While Perdue Was CEO Of Pillowtex, The Company Lost Millions Of Dollars And Fell To “The Verge Of Another Bankruptcy Filing.” According to The Tennessean, “Pillowtex proceeded to lose $27.6 million over the past seven months of 2002 and failed to meet certain requirements with lenders, bringing the company to the verge of another bankruptcy filing.” [The Tennessean, 4/4/03]

  • Perdue Received A $2.1 Million Signing Bonus And A $300,000 Salary As Pillowtex Chairman And CEO. According to an editorial by the Salisbury Post, obtained via the Associated Press, “Perdue received $2.1 million in a signing bonus and a $300,000 salary for serving as the company’s chairman and chief executive officer for about 10 months.” [Salisbury Post via Associated Press, 10/22/03]

Medicare

Perdue Supported Cutting Medicare Benefits For Future Beneficiaries. According to the Marietta Daily Journal, “Perdue’s solution is honoring the obligations to anyone already receiving Social Security benefits, but changing the benefits for anyone coming into the workforce. ‘Their deal is going to have to be different,’ he said. Perdue would make the same changes to Medicare.” [Marietta Daily Journal, 2/16/14]

Minimum Wage

Perdue Opposed Increasing The Minimum Wage. According to the Gainesville Times, “But despite all the attempts and maneuvering to isolate their campaign from the others, the field came together once more, with each candidate expressing opposition to a proposed minimum wage hike and supporting congressional attempts to undue Common Core education standards.” [Gainesville Times, 2/24/14]

Social Security

Perdue Supported Cutting Social Security Benefits For Future Beneficiaries. According to the Marietta Daily Journal, “Perdue’s solution is honoring the obligations to anyone already receiving Social Security benefits, but changing the benefits for anyone coming into the workforce. ‘Their deal is going to have to be different,’ he said. Perdue would make the same changes to Medicare.” [Marietta Daily Journal, 2/16/14]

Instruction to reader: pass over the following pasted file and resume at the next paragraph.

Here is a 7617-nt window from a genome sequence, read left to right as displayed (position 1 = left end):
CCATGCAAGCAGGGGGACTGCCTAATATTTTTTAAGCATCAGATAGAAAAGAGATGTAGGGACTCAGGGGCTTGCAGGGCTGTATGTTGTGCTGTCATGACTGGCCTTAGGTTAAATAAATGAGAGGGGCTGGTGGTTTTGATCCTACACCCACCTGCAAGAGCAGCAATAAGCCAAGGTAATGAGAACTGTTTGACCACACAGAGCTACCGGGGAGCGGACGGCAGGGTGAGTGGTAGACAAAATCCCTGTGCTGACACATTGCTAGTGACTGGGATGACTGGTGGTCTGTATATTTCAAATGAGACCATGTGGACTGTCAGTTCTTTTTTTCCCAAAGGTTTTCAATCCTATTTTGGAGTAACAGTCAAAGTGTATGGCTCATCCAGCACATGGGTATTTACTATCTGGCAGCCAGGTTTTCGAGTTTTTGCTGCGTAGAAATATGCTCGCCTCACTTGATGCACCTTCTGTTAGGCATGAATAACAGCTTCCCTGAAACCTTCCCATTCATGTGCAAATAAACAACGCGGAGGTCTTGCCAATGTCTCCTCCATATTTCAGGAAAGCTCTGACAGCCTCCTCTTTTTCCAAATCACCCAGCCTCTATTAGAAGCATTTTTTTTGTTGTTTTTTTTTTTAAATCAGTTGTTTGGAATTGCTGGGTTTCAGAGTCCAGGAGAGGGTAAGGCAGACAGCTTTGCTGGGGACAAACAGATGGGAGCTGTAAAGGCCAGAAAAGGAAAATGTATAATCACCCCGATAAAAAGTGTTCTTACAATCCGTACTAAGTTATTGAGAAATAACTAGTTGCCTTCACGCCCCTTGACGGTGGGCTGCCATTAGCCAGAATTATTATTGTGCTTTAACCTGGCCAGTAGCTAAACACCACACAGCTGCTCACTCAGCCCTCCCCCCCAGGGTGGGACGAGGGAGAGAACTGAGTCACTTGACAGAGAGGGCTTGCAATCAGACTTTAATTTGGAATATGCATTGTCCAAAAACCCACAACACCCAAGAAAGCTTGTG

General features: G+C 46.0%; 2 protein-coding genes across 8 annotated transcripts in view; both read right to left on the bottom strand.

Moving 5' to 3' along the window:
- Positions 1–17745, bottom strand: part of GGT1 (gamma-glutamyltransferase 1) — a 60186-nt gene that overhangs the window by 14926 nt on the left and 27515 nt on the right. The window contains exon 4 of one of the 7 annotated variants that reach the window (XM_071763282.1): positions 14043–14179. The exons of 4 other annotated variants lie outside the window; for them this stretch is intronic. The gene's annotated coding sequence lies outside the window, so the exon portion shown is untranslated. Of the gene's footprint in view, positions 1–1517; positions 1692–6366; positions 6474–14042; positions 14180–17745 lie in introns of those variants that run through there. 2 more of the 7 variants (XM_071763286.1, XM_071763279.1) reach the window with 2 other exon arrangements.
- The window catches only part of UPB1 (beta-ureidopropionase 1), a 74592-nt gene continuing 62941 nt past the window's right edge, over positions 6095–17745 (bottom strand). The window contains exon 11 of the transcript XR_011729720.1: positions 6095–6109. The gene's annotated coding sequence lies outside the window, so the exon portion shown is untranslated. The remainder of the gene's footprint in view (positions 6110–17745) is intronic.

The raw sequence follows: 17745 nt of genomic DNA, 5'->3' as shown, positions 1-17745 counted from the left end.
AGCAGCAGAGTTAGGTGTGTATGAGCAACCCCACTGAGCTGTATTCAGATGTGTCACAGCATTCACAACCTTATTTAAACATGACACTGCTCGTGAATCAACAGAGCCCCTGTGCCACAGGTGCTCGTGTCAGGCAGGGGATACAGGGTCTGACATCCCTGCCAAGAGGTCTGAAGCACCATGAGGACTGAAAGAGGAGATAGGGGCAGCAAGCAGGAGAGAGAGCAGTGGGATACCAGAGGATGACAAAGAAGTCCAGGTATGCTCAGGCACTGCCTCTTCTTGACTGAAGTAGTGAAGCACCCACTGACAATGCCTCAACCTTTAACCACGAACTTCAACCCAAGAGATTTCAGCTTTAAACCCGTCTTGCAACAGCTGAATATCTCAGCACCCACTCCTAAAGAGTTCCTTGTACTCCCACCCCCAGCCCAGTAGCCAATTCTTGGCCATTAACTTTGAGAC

Unemployment Benefits

Perdue Opposed Extending Unemployment Insurance. According to the Atlanta Journal-Constitution, “Six of the leading GOP hopefuls each vowed to reject calls to extend unemployment insurance and vote against a comprehensive immigration overhaul gelling in the Senate.” [Atlanta Journal-Constitution, 1/28/14]

Jack Kingston

Equal Pay

2009: Kingston Voted Against The Lily Ledbetter Fair Pay Act, Which Expanded The Deadline To File Wage Discrimination Lawsuits. In 2009, Kingston voted against the Lilly Ledbetter Fair Pay Act, which allowed lawsuits for pay discrimination to be filed within 180 days of any discrimination-affected paycheck, even if the paycheck was the result of discrimination that occurred more than 180 days ago. The bill effectively overturned the Supreme Court’s 2006 ruling in Ledbetter v. Goodyear Tire and Rubber Co. According to the New York Times, in that case, “A jury found [Ledbetter’s] employer, the Goodyear Tire and Rubber Company plant in Gadsden, Ala., guilty of pay discrimination. But in a 5-4 decision, the Supreme Court threw out the case, ruling that she should have filed her suit within 180 days of the date that Goodyear first paid her less than her peers.” The bill passed the House, 247 to 171. A similar bill, S.181, was approved by Congress later that month, and ultimately became law. [House Vote 9, 1/9/09; Public Law 111-2]